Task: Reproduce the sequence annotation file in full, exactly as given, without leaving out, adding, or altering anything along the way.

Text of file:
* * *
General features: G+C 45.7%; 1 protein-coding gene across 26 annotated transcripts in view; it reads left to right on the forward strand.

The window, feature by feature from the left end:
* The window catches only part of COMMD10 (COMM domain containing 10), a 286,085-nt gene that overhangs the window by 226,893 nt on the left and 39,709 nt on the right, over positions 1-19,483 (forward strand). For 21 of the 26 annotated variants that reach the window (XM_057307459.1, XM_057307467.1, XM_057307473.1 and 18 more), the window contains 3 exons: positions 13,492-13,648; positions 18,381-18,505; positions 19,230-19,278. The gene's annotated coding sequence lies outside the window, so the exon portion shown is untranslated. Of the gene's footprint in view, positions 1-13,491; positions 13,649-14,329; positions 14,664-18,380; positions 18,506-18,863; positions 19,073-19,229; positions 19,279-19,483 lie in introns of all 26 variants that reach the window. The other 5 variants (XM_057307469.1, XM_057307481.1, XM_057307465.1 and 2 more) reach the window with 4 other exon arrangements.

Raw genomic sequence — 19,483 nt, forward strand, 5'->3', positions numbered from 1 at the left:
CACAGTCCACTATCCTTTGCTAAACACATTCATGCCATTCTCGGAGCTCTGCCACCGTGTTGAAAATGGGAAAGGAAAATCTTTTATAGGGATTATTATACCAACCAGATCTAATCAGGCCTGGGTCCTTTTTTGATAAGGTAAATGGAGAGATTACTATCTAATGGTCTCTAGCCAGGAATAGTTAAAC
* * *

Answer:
General features: G+C 45.7%; 1 protein-coding gene across 26 annotated transcripts in view; it reads left to right on the forward strand.

The window, feature by feature from the left end:
* The window catches only part of COMMD10 (COMM domain containing 10), a 286,085-nt gene that overhangs the window by 226,893 nt on the left and 39,709 nt on the right, over positions 1-19,483 (forward strand). For 21 of the 26 annotated variants that reach the window (XM_057307459.1, XM_057307467.1, XM_057307473.1 and 18 more), the window contains 3 exons: positions 13,492-13,648; positions 18,381-18,505; positions 19,230-19,278. The gene's annotated coding sequence lies outside the window, so the exon portion shown is untranslated. Of the gene's footprint in view, positions 1-13,491; positions 13,649-14,329; positions 14,664-18,380; positions 18,506-18,863; positions 19,073-19,229; positions 19,279-19,483 lie in introns of all 26 variants that reach the window. The other 5 variants (XM_057307469.1, XM_057307481.1, XM_057307465.1 and 2 more) reach the window with 4 other exon arrangements.

Raw genomic sequence — 19,483 nt, forward strand, 5'->3', positions numbered from 1 at the left:
CACAGTCCACTATCCTTTGCTAAACACATTCATGCCATTCTCGGAGCTCTGCCACCGTGTTGAAAATGGGAAAGGAAAATCTTTTATAGGGATTATTATACCAACCAGATCTAATCAGGCCTGGGTCCTTTTTTGATAAGGTAAATGGAGAGATTACTATCTAATGGTCTCTAGCCAGGAATAGTTAAAC